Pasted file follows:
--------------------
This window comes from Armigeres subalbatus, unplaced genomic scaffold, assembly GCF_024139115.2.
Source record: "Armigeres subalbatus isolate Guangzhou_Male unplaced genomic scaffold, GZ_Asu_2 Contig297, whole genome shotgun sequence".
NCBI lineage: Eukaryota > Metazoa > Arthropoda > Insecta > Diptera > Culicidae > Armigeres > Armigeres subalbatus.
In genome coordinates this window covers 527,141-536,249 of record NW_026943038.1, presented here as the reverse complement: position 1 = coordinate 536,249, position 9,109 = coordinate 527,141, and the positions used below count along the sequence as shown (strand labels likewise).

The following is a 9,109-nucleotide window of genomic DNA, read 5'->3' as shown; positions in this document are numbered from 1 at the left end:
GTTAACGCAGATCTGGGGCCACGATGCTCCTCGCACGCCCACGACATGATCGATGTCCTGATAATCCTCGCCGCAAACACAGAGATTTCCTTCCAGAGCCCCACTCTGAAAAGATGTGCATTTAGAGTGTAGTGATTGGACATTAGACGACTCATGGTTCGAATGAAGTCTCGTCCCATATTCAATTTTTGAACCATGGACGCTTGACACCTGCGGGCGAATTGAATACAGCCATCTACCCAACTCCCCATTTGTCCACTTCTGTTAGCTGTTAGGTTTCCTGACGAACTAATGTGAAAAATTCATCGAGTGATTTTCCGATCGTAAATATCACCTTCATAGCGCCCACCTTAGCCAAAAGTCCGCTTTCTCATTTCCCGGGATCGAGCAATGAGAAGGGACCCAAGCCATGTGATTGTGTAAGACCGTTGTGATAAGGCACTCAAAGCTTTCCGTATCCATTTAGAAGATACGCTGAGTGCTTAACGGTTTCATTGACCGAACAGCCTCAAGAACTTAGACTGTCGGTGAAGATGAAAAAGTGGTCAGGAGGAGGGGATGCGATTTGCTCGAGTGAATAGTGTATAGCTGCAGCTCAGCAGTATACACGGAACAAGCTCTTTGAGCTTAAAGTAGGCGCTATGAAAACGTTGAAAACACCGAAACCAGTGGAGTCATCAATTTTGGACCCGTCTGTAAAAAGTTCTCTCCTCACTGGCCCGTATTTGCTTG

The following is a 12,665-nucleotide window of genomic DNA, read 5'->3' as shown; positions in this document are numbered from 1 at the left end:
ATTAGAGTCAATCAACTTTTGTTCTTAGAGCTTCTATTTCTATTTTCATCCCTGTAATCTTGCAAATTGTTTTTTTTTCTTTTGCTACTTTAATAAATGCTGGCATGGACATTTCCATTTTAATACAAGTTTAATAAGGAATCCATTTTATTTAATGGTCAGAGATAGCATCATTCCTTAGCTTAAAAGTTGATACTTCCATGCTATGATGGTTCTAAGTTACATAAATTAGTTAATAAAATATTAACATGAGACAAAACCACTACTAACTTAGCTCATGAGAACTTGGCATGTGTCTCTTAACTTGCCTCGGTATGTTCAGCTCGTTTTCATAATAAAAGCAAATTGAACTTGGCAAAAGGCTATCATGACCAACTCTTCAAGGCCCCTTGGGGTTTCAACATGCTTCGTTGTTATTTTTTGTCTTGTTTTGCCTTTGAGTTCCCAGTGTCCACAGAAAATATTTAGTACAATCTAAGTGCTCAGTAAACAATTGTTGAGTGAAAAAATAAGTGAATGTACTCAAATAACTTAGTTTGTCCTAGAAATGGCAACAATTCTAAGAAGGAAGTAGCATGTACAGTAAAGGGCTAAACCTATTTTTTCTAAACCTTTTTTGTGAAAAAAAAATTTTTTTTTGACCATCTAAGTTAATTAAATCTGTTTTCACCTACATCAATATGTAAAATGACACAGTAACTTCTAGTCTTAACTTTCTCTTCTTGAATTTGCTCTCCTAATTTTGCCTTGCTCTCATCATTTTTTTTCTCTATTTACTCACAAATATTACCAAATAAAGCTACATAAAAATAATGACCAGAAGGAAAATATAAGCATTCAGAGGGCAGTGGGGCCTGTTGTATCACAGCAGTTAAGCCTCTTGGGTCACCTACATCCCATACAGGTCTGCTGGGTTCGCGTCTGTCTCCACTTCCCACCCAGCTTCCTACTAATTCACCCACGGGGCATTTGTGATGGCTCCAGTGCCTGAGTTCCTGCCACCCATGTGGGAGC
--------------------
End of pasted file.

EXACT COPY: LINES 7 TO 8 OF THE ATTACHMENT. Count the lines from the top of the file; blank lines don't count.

The following is a 12,665-nucleotide window of genomic DNA, read 5'->3' as shown; positions in this document are numbered from 1 at the left end:
ATTAGAGTCAATCAACTTTTGTTCTTAGAGCTTCTATTTCTATTTTCATCCCTGTAATCTTGCAAATTGTTTTTTTTTCTTTTGCTACTTTAATAAATGCTGGCATGGACATTTCCATTTTAATACAAGTTTAATAAGGAATCCATTTTATTTAATGGTCAGAGATAGCATCATTCCTTAGCTTAAAAGTTGATACTTCCATGCTATGATGGTTCTAAGTTACATAAATTAGTTAATAAAATATTAACATGAGACAAAACCACTACTAACTTAGCTCATGAGAACTTGGCATGTGTCTCTTAACTTGCCTCGGTATGTTCAGCTCGTTTTCATAATAAAAGCAAATTGAACTTGGCAAAAGGCTATCATGACCAACTCTTCAAGGCCCCTTGGGGTTTCAACATGCTTCGTTGTTATTTTTTGTCTTGTTTTGCCTTTGAGTTCCCAGTGTCCACAGAAAATATTTAGTACAATCTAAGTGCTCAGTAAACAATTGTTGAGTGAAAAAATAAGTGAATGTACTCAAATAACTTAGTTTGTCCTAGAAATGGCAACAATTCTAAGAAGGAAGTAGCATGTACAGTAAAGGGCTAAACCTATTTTTTCTAAACCTTTTTTGTGAAAAAAAAATTTTTTTTTGACCATCTAAGTTAATTAAATCTGTTTTCACCTACATCAATATGTAAAATGACACAGTAACTTCTAGTCTTAACTTTCTCTTCTTGAATTTGCTCTCCTAATTTTGCCTTGCTCTCATCATTTTTTTTCTCTATTTACTCACAAATATTACCAAATAAAGCTACATAAAAATAATGACCAGAAGGAAAATATAAGCATTCAGAGGGCAGTGGGGCCTGTTGTATCACAGCAGTTAAGCCTCTTGGGTCACCTACATCCCATACAGGTCTGCTGGGTTCGCGTCTGTCTCCACTTCCCACCCAGCTTCCTACTAATTCACCCACGGGGCATTTGTGATGGCTCCAGTGCCTGAGTTCCTGCCACCCATGTGGGAGC